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Is it Cruel and Unusual to Deny Felons the Right to Vote?

By T. Evan Eosten Fisher, Esq. | Last updated on

In Mississippi, convicted felons face not only fines and prison time, but they also lose their right to vote. A group of convicted felons challenged this law in federal court, arguing that it violated their Eighth Amendment right to be free from cruel and unusual punishment. A divided panel of judges on the Fifth Circuit Court of Appeals agreed with them, ruling that the Mississippi law is unconstitutional.

The decision reversed a lower court, and it focused on aspects of the Mississippi law that made it especially harsh, noted the growing consensus against taking voting rights from convicts, and highlighted the racially disparate impact and historic intent of the statute.

The Cruel Nature of Losing the Right to Vote

The Fifth Circuit's analysis turned on a particular aspect of Mississippi’s law – the permanence of the loss of voting rights. Most other states strip the right to vote only from convicted felons who are still serving their sentences or on parole. The court was explicit in limiting the scope of its decision and noted that statutes imposing only temporary loss of voting rights would remain permissible.

Attorneys for Mississippi argued that a California law imposing permanent loss of voting rights for felons was upheld by the Supreme Court in the 1974 case, Richardson v. Ramirez. However, that case did not touch on the Eighth Amendment at all; it instead adjudicated a challenge brought under the Fourteenth Amendment’s Equal Protection Clause.

The Fifth Circuit seized upon this distinction to take a fresh look at the permanent loss of franchise through the lens of whether the penalty was too cruel and unusual to survive Eighth Amendment scrutiny. Invoking Supreme Court decisions to frame the right to vote as the lifeblood of democracy, the court concluded that it was especially cruel to permanently deny that right to convicted felons who had served their sentences.

After examining each possible rationale for taking felons' votes, the court concluded that the only legitimate aim for disenfranchisement was as a retributive measure. Following that logic, the court found that it was simply disproportionate to extend the loss of voting rights indefinitely beyond the completion of a term of incarceration or period of probation. Permanent loss of a fundamental right, the court reasoned, would also impair the ability of former criminals to rehabilitate and reintegrate themselves back into civil society.

How ‘Unusual” is it to Disenfranchise Felons?

The appeals court explicitly noted that a supermajority of states had rejected the practice of permanently stripping voting rights from felons. Only eleven states still have provisions like the challenged Mississippi law, and the district court noted that the number of states rolling back those penalties had increased since the Supreme Court last examined the issue of disenfranchisement of felons in Richardson.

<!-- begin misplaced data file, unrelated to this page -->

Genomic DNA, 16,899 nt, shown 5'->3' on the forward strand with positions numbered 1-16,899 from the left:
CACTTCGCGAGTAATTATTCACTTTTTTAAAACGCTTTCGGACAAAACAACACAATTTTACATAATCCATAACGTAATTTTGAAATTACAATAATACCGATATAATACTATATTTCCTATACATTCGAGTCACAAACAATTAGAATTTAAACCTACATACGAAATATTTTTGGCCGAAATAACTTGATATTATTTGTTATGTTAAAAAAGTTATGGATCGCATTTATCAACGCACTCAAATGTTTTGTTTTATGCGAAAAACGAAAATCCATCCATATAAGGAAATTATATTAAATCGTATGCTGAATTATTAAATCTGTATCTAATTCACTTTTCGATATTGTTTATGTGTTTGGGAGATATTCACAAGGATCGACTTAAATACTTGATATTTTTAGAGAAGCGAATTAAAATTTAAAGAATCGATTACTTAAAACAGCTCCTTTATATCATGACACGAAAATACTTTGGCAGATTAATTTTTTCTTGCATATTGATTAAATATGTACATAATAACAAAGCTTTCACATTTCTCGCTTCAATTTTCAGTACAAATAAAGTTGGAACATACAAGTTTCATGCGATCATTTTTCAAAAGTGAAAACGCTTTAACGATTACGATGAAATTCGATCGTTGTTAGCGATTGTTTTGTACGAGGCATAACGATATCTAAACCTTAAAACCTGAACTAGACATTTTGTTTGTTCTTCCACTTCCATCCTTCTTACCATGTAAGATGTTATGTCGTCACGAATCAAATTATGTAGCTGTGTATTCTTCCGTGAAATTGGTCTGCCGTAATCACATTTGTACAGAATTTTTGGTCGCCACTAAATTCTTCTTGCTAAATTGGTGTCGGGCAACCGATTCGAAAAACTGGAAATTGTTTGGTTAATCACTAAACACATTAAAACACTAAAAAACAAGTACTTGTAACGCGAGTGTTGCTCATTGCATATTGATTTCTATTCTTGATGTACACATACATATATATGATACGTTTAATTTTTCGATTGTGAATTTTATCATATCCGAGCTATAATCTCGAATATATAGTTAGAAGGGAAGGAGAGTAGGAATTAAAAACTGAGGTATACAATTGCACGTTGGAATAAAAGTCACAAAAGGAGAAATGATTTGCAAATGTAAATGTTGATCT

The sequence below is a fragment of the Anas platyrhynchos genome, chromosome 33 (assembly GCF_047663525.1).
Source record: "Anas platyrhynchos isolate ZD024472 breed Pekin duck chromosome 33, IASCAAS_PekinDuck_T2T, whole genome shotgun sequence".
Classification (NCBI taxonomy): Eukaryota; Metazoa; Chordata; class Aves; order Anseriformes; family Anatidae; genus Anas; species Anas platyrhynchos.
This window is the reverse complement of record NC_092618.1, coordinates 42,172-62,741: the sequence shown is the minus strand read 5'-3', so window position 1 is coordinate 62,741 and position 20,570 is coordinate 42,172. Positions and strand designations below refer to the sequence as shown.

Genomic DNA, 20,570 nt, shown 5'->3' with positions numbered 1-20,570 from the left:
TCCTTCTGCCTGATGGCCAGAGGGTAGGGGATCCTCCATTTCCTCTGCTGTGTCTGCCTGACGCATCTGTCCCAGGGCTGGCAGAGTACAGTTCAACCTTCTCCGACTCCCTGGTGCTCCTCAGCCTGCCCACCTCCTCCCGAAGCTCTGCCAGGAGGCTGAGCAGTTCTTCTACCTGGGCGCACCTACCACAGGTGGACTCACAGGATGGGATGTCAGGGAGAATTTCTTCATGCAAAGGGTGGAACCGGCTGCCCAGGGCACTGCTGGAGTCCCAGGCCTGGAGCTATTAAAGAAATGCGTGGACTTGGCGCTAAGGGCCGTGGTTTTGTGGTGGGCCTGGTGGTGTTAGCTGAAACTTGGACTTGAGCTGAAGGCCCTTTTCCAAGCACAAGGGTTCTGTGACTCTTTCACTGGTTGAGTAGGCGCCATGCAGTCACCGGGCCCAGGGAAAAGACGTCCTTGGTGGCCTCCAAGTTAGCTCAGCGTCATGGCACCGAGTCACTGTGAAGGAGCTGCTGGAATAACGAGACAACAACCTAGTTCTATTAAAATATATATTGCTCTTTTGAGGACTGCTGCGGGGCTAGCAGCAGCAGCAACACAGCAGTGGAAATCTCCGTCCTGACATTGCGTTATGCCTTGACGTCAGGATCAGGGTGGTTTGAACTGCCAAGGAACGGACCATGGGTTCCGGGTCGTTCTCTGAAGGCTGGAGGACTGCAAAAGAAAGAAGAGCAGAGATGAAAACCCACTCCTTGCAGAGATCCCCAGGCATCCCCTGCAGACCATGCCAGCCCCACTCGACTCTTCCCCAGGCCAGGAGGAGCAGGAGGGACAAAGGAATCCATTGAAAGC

Under Supreme Court precedent, punishments are evaluated not by historical standards, but by “evolving standards of decency” and contemporary values. The evolution of these standards explains, for example, why the Supreme Court imposed new restrictions on the use of the death penalty in recent decades. Although not as serious as execution, permanent disenfranchisement is also subject to evaluation by contemporary values, which is why the restoration of voting rights for felons in other states was relevant to the Fifth Circuit's analysis.

Supreme Court May Have the Final Word

Mississippi’s Attorney General has pledged to appeal the ruling, arguing that disenfranchisement is “not punishment.” The Fifth Circuit used an analysis of the 1870 Readmissions Act to reach the opposite conclusion.

After the Civil War, former Confederate states, like Mississippi, were required to curtail restrictions on voting as a condition of rejoining the union. Under that law, one of the only permissible reasons for disenfranchisement was as punishment for common law felonies. This framework, combined with the legislative intent of Mississippi's Constitutional Convention, convinced the appeals court that the statute was indeed punitive.

Ultimately, this issue could end up on a future Supreme Court docket, either on appeal from this recent ruling or as a result of a similar lawsuit progressing in Virginia.

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